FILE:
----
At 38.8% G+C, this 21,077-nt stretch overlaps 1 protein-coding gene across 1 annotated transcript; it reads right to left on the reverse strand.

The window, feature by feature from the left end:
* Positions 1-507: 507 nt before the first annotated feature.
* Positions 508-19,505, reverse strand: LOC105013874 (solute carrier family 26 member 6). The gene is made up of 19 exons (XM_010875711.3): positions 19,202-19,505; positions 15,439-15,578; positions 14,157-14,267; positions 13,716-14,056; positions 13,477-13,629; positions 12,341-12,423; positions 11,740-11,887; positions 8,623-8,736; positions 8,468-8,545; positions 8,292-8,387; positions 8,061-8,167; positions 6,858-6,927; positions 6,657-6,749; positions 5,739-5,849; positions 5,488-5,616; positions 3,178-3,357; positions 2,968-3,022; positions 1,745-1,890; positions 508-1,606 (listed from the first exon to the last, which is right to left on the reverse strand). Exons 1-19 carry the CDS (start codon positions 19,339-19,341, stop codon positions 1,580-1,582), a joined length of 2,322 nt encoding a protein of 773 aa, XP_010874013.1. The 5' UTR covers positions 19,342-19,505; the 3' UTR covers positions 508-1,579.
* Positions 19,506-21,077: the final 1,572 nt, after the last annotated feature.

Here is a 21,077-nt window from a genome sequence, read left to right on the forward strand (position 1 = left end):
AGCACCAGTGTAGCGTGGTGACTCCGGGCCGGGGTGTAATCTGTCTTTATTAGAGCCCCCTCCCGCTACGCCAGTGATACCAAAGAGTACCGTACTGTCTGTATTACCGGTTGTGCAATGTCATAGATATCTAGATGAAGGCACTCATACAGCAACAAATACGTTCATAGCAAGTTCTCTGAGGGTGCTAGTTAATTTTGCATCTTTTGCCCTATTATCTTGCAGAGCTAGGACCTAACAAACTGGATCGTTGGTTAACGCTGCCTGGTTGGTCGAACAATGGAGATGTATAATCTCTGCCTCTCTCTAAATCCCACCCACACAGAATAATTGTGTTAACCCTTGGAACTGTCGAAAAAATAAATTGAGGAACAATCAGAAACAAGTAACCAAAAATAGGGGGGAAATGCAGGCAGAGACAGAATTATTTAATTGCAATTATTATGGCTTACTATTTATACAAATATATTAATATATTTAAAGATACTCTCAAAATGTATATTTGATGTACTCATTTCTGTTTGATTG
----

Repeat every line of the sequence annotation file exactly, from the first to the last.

At 38.8% G+C, this 21,077-nt stretch overlaps 1 protein-coding gene across 1 annotated transcript; it reads right to left on the reverse strand.

The window, feature by feature from the left end:
* Positions 1-507: 507 nt before the first annotated feature.
* Positions 508-19,505, reverse strand: LOC105013874 (solute carrier family 26 member 6). The gene is made up of 19 exons (XM_010875711.3): positions 19,202-19,505; positions 15,439-15,578; positions 14,157-14,267; positions 13,716-14,056; positions 13,477-13,629; positions 12,341-12,423; positions 11,740-11,887; positions 8,623-8,736; positions 8,468-8,545; positions 8,292-8,387; positions 8,061-8,167; positions 6,858-6,927; positions 6,657-6,749; positions 5,739-5,849; positions 5,488-5,616; positions 3,178-3,357; positions 2,968-3,022; positions 1,745-1,890; positions 508-1,606 (listed from the first exon to the last, which is right to left on the reverse strand). Exons 1-19 carry the CDS (start codon positions 19,339-19,341, stop codon positions 1,580-1,582), a joined length of 2,322 nt encoding a protein of 773 aa, XP_010874013.1. The 5' UTR covers positions 19,342-19,505; the 3' UTR covers positions 508-1,579.
* Positions 19,506-21,077: the final 1,572 nt, after the last annotated feature.

Here is a 21,077-nt window from a genome sequence, read left to right on the forward strand (position 1 = left end):
AGCACCAGTGTAGCGTGGTGACTCCGGGCCGGGGTGTAATCTGTCTTTATTAGAGCCCCCTCCCGCTACGCCAGTGATACCAAAGAGTACCGTACTGTCTGTATTACCGGTTGTGCAATGTCATAGATATCTAGATGAAGGCACTCATACAGCAACAAATACGTTCATAGCAAGTTCTCTGAGGGTGCTAGTTAATTTTGCATCTTTTGCCCTATTATCTTGCAGAGCTAGGACCTAACAAACTGGATCGTTGGTTAACGCTGCCTGGTTGGTCGAACAATGGAGATGTATAATCTCTGCCTCTCTCTAAATCCCACCCACACAGAATAATTGTGTTAACCCTTGGAACTGTCGAAAAAATAAATTGAGGAACAATCAGAAACAAGTAACCAAAAATAGGGGGGAAATGCAGGCAGAGACAGAATTATTTAATTGCAATTATTATGGCTTACTATTTATACAAATATATTAATATATTTAAAGATACTCTCAAAATGTATATTTGATGTACTCATTTCTGTTTGATTG